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Portions of Northern Florida, Southern Georgia Designated As Critical Habitat For Rare Mussel

Pictured here is a brown oval-shaped mussel coated in sand. It rests on what appears to be a beach.
Provided By Sandra Pursifull
/
U.S. Fish and Wildlife Service
The U.S. Fish and Wildlife Service has designated portions of the Suwannee, Santa Fe, and Withlacoochee Rivers as critical habitats for the Suwannee Moccasinshell. The rare freshwater mussel is only found in northern Florida. The agency’s Sandra Pursifull says the designation will help protect its habitat.

Areas of the Suwannee, Santa Fe, and Withlacoochee Rivers are now designated as critical habitats for a rare freshwater mussel. That means if a project in the area gets federal funding, the agency providing those dollars must make sure the project doesn't harm the critical habitat.

There's a special mussel only found in the Suwannee and Santa Fe rivers. It's called the Suwannee Moccasinshell, and it's fairly small. Adults don't usually grow more than 2 inches. Sandra Pursifull is an ecologist with the U.S. Fish and Wildlife Service. She says these mussels have a unique feature.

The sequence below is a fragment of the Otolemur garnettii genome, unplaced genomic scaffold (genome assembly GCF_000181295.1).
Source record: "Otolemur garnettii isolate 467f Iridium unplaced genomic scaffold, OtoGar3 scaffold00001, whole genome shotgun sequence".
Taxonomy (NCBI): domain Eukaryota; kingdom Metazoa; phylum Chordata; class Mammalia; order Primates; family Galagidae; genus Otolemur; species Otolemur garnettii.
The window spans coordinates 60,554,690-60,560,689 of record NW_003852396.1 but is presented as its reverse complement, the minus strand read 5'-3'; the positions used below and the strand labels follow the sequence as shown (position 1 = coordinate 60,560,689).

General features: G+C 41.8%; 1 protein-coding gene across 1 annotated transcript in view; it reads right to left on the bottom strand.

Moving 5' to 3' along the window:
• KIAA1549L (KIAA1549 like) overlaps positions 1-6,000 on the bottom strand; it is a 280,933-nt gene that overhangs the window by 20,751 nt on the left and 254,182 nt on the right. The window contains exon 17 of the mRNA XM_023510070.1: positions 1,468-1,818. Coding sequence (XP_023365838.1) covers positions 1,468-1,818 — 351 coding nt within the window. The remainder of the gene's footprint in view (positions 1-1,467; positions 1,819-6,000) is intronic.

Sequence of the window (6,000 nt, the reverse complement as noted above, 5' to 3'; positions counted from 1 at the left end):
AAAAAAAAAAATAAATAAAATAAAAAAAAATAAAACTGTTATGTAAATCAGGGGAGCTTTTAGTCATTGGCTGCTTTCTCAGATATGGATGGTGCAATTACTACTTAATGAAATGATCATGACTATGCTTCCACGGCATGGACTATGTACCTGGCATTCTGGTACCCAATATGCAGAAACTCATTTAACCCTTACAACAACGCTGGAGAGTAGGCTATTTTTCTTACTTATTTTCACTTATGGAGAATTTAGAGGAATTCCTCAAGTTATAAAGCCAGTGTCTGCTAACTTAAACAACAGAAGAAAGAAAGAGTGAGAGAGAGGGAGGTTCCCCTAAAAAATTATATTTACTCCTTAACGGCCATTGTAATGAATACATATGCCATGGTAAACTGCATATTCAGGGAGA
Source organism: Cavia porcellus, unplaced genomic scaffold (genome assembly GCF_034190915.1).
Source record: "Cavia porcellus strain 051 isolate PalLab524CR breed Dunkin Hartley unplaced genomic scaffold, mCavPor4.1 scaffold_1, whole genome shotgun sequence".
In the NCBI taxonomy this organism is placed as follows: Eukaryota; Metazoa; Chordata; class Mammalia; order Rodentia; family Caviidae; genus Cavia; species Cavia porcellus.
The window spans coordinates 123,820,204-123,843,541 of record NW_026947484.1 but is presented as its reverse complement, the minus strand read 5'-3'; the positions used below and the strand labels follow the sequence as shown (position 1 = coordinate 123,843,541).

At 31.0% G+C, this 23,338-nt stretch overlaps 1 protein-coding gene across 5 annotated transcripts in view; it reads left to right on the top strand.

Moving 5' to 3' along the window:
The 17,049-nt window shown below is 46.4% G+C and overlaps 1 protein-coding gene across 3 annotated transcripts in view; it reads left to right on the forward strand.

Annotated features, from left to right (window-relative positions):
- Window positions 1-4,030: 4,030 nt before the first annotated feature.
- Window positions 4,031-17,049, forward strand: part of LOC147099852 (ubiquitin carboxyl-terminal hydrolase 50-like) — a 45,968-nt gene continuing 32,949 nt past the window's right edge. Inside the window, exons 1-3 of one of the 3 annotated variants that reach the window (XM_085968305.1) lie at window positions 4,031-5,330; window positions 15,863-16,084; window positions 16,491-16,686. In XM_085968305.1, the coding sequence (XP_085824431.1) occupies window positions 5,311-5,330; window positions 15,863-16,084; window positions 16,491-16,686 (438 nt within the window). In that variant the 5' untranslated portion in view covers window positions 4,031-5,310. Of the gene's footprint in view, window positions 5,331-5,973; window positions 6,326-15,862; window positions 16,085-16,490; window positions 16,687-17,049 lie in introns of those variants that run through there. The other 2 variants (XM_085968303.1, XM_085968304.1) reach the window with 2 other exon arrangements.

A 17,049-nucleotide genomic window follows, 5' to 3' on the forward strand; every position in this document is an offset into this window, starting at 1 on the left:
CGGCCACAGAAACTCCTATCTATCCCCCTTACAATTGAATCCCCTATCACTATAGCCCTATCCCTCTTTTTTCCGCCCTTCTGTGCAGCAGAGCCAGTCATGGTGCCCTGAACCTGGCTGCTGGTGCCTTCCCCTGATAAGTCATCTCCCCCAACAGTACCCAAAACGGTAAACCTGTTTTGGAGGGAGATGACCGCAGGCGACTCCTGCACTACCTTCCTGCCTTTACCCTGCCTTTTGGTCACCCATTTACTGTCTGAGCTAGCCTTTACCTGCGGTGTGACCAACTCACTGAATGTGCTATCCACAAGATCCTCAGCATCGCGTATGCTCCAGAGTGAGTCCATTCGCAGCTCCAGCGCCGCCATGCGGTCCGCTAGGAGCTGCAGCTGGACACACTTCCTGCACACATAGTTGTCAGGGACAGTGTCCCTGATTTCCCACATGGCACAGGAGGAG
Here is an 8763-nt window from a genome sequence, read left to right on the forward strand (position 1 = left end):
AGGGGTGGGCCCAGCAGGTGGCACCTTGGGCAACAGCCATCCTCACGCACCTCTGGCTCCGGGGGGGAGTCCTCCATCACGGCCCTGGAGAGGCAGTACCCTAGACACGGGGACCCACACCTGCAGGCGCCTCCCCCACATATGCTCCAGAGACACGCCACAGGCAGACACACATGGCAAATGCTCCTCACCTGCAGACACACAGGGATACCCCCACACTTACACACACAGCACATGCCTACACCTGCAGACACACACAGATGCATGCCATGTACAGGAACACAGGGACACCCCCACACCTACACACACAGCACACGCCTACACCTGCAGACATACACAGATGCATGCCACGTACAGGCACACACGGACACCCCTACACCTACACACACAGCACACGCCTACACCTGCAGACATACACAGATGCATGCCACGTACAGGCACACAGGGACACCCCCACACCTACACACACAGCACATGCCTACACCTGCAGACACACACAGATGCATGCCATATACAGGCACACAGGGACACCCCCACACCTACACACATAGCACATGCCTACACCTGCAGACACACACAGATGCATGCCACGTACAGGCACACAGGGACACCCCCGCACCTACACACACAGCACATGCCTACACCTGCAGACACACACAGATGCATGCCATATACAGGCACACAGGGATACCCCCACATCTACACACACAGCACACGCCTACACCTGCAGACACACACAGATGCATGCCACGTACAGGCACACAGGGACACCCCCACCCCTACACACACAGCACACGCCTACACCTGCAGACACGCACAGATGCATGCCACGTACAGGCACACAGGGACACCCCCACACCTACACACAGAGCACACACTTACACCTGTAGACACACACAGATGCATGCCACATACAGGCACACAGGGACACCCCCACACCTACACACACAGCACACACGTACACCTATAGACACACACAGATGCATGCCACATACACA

"Some mussels are just smooth, but Suwannee Moccasinshell has some really pretty corrugation, ridges, so that kind of makes them distinct and easy to identify," Pursifull says.

The creatures used to be found in the Withlacoochee River. But Pursifull says it's been decades since someone's found a Suwannee Moccasinshell in those waters. Still, she says, it was important to designate a section of the Withlacoochee as critical habitat.

"Because we think it needs to be in that system just so you don't have all your eggs in one basket," Pursifull says.

Pursifull says the creature's population in the Suwannee River is stable. But in Santa Fe, it's hard to find. She says both rivers are polluted with nutrients. Those nutrients feed algae, which use up oxygen needed by the Suwannee Moccasinshell. Another threat is drought. When the water levels get low, temperatures rise, potentially killing the mussel. Pursifull says drought can also leave the mussel exposed to air, causing it to die.